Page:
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Sk Hynix develops 40nm SPAD for short range laser sensing

Sk Hynix develops 40nm SPAD for short range laser sensing

Technology News |
By Nick Flaherty



Researchers in Korea have developed a short range single-photon avalanche diode (SPAD) with improved timing jitter on a commercial 40nm process.

The researchers at the Korea Institute of Science and Technology (KIST) and SK hynix developed the SPAD on a commercial 40nm back-illuminated CMOS image sensor process for the first time. This enables the identification of objects at the mm level in consumer applications.

A SPAD is a high performance sensors that can detect single photons and is extremely difficult to develop. To date, only Sony of Japan has successfully commercialized SPAD-based LiDAR based on its 90nm back-illuminated CMOS image sensor process and supplied to Apple.

The Sony SPAD design shows better efficiency than back-illuminated devices reported in the literature, but the timing-jitter performance of about 137~222ps is insufficient for user discrimination, gesture recognition, and accurate shape recognition of objects required in short- and mid-range LiDAR applications say the team at KIST.

The single-photon sensor element developed by the team, led by Dr. Myung-Jae Lee at the Post-Silicon Semiconductor Institute, has significantly improved the timing-jitter performance by more than two times to 56 ps, and the distance resolution has also been improved to about 8 mm, which has great potential for short and mid-range LiDAR sensor element.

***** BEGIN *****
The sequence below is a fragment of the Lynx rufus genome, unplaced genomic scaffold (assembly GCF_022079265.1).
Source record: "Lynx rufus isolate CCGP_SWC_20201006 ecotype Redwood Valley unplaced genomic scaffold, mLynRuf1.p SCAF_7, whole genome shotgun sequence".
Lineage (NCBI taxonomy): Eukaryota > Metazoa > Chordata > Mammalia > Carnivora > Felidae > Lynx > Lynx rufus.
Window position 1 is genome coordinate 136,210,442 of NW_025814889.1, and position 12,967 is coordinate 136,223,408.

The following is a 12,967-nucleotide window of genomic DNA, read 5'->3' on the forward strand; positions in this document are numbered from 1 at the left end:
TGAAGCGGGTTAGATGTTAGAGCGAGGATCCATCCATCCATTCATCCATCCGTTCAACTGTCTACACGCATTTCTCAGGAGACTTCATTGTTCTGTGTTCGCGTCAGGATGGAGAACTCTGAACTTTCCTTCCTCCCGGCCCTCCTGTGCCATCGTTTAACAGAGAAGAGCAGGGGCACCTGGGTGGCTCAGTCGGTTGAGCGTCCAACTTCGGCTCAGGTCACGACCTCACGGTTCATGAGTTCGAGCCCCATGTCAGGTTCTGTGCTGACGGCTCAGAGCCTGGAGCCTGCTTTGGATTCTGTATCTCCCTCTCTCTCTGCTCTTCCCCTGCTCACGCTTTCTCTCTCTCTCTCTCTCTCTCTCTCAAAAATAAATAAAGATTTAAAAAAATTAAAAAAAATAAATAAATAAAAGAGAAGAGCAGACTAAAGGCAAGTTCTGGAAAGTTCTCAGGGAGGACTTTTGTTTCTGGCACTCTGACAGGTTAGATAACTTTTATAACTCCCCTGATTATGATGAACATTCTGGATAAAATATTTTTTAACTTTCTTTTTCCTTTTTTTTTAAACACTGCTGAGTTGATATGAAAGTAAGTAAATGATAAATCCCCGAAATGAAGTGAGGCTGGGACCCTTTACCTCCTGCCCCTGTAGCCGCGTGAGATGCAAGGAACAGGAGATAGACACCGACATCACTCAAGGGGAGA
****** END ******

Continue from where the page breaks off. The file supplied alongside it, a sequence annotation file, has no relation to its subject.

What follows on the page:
As the device was developed based on the 40nm back-illuminated CMOS image sensor process, a semiconductor process for mass production, through joint research with SK hynix, it is expected to be immediately localized and commercialized.

Packaged SPAD sensors built on a 40nm process at SK hynix

Packaged SPAD sensors built on a 40nm process at SK hynix

“If commercialized as a core source technology for semiconductor LiDAR and 3D image sensors, it will greatly enhance our competitiveness in next-generation system semiconductors, which are Korea’s strategic industries,” said Myung-Jae Lee, principal investigator at KIST.

www.kist.re.kr

 

 

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